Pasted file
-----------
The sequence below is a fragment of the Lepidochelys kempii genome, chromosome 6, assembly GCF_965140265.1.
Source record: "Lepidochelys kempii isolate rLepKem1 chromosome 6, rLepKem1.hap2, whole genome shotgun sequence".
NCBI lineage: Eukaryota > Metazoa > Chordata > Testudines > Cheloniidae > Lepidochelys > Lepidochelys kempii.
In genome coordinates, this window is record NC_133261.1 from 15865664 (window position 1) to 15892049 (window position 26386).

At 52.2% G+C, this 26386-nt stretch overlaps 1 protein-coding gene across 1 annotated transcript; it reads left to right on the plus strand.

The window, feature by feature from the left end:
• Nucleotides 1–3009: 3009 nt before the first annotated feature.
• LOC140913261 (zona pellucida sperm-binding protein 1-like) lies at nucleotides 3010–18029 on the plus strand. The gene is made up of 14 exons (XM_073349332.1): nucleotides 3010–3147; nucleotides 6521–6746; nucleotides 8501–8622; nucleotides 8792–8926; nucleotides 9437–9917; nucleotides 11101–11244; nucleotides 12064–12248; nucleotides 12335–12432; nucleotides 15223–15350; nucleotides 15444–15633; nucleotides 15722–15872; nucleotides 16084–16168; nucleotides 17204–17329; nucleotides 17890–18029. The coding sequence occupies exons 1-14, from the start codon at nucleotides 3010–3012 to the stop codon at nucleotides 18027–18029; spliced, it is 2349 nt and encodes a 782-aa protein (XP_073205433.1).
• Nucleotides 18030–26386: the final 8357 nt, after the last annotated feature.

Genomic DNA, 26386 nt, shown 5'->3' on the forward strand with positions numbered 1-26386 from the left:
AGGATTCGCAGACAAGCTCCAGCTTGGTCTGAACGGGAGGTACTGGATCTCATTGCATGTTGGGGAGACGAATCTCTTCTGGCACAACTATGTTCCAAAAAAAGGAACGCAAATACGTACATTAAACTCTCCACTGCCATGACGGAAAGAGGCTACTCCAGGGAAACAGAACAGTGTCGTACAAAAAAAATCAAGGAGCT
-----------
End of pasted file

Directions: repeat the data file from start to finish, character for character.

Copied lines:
The sequence below is a fragment of the Lepidochelys kempii genome, chromosome 6, assembly GCF_965140265.1.
Source record: "Lepidochelys kempii isolate rLepKem1 chromosome 6, rLepKem1.hap2, whole genome shotgun sequence".
NCBI lineage: Eukaryota > Metazoa > Chordata > Testudines > Cheloniidae > Lepidochelys > Lepidochelys kempii.
In genome coordinates, this window is record NC_133261.1 from 15865664 (window position 1) to 15892049 (window position 26386).

At 52.2% G+C, this 26386-nt stretch overlaps 1 protein-coding gene across 1 annotated transcript; it reads left to right on the plus strand.

The window, feature by feature from the left end:
• Nucleotides 1–3009: 3009 nt before the first annotated feature.
• LOC140913261 (zona pellucida sperm-binding protein 1-like) lies at nucleotides 3010–18029 on the plus strand. The gene is made up of 14 exons (XM_073349332.1): nucleotides 3010–3147; nucleotides 6521–6746; nucleotides 8501–8622; nucleotides 8792–8926; nucleotides 9437–9917; nucleotides 11101–11244; nucleotides 12064–12248; nucleotides 12335–12432; nucleotides 15223–15350; nucleotides 15444–15633; nucleotides 15722–15872; nucleotides 16084–16168; nucleotides 17204–17329; nucleotides 17890–18029. The coding sequence occupies exons 1-14, from the start codon at nucleotides 3010–3012 to the stop codon at nucleotides 18027–18029; spliced, it is 2349 nt and encodes a 782-aa protein (XP_073205433.1).
• Nucleotides 18030–26386: the final 8357 nt, after the last annotated feature.

Genomic DNA, 26386 nt, shown 5'->3' on the forward strand with positions numbered 1-26386 from the left:
AGGATTCGCAGACAAGCTCCAGCTTGGTCTGAACGGGAGGTACTGGATCTCATTGCATGTTGGGGAGACGAATCTCTTCTGGCACAACTATGTTCCAAAAAAAGGAACGCAAATACGTACATTAAACTCTCCACTGCCATGACGGAAAGAGGCTACTCCAGGGAAACAGAACAGTGTCGTACAAAAAAAATCAAGGAGCT